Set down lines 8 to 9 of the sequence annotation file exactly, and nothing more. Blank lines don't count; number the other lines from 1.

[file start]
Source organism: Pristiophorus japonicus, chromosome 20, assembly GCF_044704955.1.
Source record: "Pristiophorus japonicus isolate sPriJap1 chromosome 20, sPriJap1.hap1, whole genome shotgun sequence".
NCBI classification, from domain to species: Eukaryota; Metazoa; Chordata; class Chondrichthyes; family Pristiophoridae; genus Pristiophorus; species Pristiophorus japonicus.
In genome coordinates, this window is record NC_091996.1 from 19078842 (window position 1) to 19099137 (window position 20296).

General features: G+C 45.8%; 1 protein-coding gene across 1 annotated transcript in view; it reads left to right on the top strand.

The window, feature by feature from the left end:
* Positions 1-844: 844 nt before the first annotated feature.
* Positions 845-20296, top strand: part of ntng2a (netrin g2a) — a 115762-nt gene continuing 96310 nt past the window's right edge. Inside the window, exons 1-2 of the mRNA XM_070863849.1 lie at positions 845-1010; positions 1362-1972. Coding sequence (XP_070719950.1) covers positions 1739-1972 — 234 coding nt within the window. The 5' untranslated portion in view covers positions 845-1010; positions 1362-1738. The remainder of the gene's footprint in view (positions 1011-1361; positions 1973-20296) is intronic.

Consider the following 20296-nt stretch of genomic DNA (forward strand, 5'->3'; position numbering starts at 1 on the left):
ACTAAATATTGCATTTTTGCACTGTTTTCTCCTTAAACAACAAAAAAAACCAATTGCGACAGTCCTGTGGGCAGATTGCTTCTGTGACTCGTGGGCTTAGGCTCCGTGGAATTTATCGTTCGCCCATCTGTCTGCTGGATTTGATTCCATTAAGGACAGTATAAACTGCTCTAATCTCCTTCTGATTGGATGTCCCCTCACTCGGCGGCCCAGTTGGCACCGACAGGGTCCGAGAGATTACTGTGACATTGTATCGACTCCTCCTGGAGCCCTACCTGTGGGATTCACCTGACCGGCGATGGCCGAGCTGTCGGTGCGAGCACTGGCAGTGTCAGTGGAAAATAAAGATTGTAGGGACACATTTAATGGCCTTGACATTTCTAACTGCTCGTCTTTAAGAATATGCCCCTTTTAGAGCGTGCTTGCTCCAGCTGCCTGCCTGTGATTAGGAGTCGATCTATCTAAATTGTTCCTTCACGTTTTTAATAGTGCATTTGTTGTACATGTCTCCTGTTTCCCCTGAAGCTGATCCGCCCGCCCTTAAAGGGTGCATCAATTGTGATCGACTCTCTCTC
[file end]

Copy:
* Positions 845-20296, top strand: part of ntng2a (netrin g2a) — a 115762-nt gene continuing 96310 nt past the window's right edge. Inside the window, exons 1-2 of the mRNA XM_070863849.1 lie at positions 845-1010; positions 1362-1972. Coding sequence (XP_070719950.1) covers positions 1739-1972 — 234 coding nt within the window. The 5' untranslated portion in view covers positions 845-1010; positions 1362-1738. The remainder of the gene's footprint in view (positions 1011-1361; positions 1973-20296) is intronic.

Consider the following 20296-nt stretch of genomic DNA (forward strand, 5'->3'; position numbering starts at 1 on the left):